I once met a girl whose name rhymed
with orange. She was all pronouns:
Her You She. She took what was not beloved
by her and smashed it. She believed nothing
in the world belonged not broken. At night, she’d kiss her
pronouns, tuck them in beside her.
There are many variables in this equation. She is
orange-like and her skin is made of citrus. She is
almost the color of fox, pumpkin, monarch butterfly. She is
a constant she. A her defined by the biggest
riddle in words. Once a man held her up to the light,
told her she was like a sapphire, or a lieblicher blue.
She liked blue, knew it led to other things in the world –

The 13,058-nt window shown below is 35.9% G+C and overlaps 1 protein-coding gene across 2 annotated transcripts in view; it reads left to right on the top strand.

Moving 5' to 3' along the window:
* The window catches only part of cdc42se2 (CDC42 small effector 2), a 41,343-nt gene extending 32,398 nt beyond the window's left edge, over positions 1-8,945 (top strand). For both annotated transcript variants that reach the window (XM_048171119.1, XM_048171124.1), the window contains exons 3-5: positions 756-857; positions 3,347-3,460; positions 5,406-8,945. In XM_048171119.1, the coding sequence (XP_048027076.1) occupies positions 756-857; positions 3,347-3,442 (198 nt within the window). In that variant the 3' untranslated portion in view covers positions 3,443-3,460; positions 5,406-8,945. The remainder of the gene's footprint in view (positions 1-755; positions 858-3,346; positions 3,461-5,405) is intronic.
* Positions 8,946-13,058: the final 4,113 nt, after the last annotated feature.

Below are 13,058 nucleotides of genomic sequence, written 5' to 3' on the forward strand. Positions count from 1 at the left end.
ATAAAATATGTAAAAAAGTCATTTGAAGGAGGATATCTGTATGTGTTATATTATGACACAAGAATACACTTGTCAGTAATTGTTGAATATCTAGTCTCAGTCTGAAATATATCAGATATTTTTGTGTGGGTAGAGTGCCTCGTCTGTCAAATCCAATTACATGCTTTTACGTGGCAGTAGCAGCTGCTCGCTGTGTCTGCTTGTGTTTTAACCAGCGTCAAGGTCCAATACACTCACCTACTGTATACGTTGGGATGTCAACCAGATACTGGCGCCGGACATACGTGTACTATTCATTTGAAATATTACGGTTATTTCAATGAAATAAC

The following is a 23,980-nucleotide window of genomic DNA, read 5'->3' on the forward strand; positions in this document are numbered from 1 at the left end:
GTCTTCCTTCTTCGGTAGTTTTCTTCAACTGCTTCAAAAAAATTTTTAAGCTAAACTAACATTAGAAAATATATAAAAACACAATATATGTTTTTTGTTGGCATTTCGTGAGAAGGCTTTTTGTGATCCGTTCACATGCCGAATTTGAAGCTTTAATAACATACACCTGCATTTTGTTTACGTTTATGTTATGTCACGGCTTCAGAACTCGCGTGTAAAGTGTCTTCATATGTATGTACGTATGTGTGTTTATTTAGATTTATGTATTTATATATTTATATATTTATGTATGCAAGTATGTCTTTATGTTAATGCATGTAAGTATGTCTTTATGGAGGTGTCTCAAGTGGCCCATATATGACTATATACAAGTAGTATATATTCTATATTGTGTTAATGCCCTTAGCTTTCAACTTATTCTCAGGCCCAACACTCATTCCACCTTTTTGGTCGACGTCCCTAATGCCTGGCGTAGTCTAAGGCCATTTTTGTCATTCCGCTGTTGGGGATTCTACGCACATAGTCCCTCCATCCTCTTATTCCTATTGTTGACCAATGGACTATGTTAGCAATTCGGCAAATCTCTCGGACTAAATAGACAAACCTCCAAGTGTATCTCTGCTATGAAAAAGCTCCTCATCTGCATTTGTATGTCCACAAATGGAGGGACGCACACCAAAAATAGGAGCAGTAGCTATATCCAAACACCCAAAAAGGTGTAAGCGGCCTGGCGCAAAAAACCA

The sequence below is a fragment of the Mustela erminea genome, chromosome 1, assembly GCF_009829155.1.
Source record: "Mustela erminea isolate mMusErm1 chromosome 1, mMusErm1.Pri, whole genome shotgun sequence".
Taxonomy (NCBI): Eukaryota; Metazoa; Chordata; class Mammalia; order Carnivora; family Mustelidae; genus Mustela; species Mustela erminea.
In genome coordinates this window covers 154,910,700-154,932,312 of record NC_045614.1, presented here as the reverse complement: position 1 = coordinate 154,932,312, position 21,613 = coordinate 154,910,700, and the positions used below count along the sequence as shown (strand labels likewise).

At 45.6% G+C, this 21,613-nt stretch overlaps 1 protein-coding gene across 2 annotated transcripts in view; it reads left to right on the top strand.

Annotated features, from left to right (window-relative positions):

a bead of dew on the grass, a baby's shoe.
Yesterday she imagined she was silver. Today she thinks
she hears an owl calling her name.
In your measurable body I search for a number.
By night I find zero, everything becomes number.
Twice I’ve tried to add infinity to the length of two,
what your mouth forgot became a negative number.
If I subtract you tomorrow or today, you’ll just be added
somewhere else, become someone else’s number.
I can’t count the immensity of a lover when you’re gone.
Each cell unloved multiplies until it’s an incalculable number.
Large masses move to large masses like strangers to strange
places. You didn’t know this love would make you number?
You said One pretty, naked girl is worth a million
statues. I wonder if I am the girl or the number.
Kimberly Grey's poems have recently appeared or are forthcoming in TriQuarterly, Linebreak, New York Quarterly, The Awl, The Brooklyn Review, and other journals. She lives in Queens, NY and will teach contemporary poetry at Adelphi University in the spring. Her website is www.kimberlyMgrey.com .